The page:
After Hinkes's decision to go on up to Camp 3, Alison spent the next weeks trudging up and down between the various lower camps, carrying equipment, testing her fitness and resting up on days when the weather closed in. Finally, last week, along with a Canadian, two Spaniards from a different expedition and Rob Slater, she grabbed what looked like a window of good weather, utterly determined to get to the top.

Hinkes says that when he left the area on 23 July the weather was very bad: "The monsoon was moving up. It broke on the 24th and caused horrendous conditions. The tents were flattened by snow. Last week, the other Americans bailed out - they'd had enough - leaving Rob and Alison alone."

According to Hinkes, Alison and Rob Slater must have left base camp on 9 or 10 August. "The weather had probably improved just enough, and by 13 August they would have been near the top. But they left it too late. They were at the end of the weather window and it closed in on them. They got caught out."

Hargreaves would have been attempting the summit through a steady fall of new, powdery snow. The winds - those treacherous winds that make K2 uniquely hazardous - grew stronger and faster. The combination of new snow and rising winds was lethal. At about two o'clock last Sunday afternoon, when the returning climbers were some 1,800ft below the summit, still a hard slog from Camp 4, they were engulfed by snow and swept away. The chances now of any of them being found alive are infinitesmal.

Does Hinkes think they reached the summit? "Not necessarily. There is no evidence for this. All we know is that she was last seen descending."

With hindsight, as we begin to reconstruct that final, fatal expedition, one cannot help wondering whether Alison Hargreaves - renowned as a safe climber - had indeed begun to take risks. This is strenuously denied by members of Nevis Range, her back-up team. One, Alison Hood, says: "It is absolutely not at all the case that she took risks. She was prepared to hang over and wait for more settled weather - there was no pressure on her and no deadline. She could have waited several weeks for better weather if necessary."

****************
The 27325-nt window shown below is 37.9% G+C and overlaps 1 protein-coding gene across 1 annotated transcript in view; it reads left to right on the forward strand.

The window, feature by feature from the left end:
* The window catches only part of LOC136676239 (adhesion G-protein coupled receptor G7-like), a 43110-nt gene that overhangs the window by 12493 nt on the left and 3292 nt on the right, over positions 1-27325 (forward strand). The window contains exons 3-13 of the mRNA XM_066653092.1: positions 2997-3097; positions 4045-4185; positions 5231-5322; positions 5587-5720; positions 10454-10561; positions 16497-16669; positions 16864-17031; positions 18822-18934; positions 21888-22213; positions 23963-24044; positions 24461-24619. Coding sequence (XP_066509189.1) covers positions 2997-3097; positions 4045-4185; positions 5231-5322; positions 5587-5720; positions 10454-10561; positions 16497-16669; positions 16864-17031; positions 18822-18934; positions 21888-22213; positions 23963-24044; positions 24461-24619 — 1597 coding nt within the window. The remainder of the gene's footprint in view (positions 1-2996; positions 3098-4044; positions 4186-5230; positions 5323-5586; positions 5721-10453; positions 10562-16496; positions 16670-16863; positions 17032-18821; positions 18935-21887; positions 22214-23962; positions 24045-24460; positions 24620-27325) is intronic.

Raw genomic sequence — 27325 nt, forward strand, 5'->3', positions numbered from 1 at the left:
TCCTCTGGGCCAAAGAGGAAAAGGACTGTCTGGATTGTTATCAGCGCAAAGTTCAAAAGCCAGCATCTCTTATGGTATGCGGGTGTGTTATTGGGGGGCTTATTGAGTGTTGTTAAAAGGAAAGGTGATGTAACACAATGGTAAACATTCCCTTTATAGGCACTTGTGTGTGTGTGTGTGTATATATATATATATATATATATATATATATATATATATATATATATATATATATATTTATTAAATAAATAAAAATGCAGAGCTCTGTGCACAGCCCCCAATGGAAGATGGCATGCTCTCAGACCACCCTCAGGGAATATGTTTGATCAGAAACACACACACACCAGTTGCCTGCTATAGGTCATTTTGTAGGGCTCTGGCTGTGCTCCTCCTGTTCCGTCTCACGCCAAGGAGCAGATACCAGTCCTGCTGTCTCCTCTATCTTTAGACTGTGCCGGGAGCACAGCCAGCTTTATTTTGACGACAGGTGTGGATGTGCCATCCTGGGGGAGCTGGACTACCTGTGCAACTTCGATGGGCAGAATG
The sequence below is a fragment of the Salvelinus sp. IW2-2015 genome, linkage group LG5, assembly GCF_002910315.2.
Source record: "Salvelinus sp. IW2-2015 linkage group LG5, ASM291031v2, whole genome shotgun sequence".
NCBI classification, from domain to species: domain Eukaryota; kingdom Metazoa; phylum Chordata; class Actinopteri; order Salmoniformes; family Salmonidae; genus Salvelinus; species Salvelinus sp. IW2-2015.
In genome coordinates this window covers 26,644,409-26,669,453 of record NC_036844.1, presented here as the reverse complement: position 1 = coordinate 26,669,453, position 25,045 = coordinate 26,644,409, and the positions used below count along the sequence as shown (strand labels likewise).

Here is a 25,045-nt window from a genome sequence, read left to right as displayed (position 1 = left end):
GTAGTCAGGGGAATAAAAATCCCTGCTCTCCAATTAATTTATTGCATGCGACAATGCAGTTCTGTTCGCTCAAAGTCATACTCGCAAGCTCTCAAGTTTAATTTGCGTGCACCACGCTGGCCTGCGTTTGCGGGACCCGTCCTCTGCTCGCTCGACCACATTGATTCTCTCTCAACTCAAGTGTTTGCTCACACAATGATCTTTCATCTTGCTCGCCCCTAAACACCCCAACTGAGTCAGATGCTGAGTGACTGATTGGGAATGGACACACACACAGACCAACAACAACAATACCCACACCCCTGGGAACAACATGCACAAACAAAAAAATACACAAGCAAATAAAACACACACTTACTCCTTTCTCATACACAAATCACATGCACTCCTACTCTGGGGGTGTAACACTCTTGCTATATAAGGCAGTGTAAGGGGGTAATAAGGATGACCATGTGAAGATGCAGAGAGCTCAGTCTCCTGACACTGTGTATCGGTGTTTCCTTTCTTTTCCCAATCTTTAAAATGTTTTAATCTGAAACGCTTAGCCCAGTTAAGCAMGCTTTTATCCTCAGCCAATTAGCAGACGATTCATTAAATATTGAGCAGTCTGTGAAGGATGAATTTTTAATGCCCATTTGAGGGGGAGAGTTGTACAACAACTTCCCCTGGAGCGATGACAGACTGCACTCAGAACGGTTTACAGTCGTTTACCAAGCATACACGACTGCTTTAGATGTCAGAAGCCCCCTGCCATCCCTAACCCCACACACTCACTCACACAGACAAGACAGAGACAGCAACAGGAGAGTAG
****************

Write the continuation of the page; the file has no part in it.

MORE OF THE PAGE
Jim Ballard is also emphatic: "She wasn't reckless. Nobody could ever have predicted that the weather was turning bad. Nature is more powerful than anything we can ever do."

And Hargreaves's own rejoinder is on record: "I don't think about death," she said after Everest. "I climb because I love mountains, not because I have a death-wish. Most climbers I know love living more than most normal people. When you are standing at the top of the world you feel very alive. I sometimes wonder if it would be nice to settle down and lead a normal, married life. But I'm not a normal person."

Those who are will no doubt criticise Alison Hargreaves for not being - in the wishy-washy phrase - "there for her children". You might as well criticise an opera singer for not reading bedtime stories. People find their life's fulfilment in doing what they do best. Jim Ballard understands that absolutely: "I can't imagine that I could ever come to feel angry with her. I shall hopefully bring up the children the way Alison did. She spent far more time with them between expeditions than any normal working person ever could.

"We never tried to prepare them for this. Obviously, they knew she was different. I explained to Kate and Tom last night - the most difficult thing I ever did in my life - that their mother's life was shorter than most, but it was shortened in the place of her choosing - which very few people ever have. She chose where she wanted to die."

In retrospect, her last words to her children are poignant. In slow, careful writing to make it easier for small readers to decipher, she wrote, "Be good for Daddy, have a lovely summer and enjoy your holiday, with lots + lots of love from Mum x x x." Then she drew a smiley face.

And now she's dead high up on a mountain: which is what she would have wanted. Cold comfort, perhaps, as all comfort must be to a man newly widowed and two small children whose Mummy is never going to come home again.

Jim Ballard is content that she rests in peace, but he will not let her energy die: "I'm determined that as soon as I can I'm going to take the children to K2 and tell Alison's story in the form of her biography, her message to women: that you can do whatever you want if you're prepared to try. People would say to her, 'Ooh, you are lucky', and she would say, 'Why don't you try?' "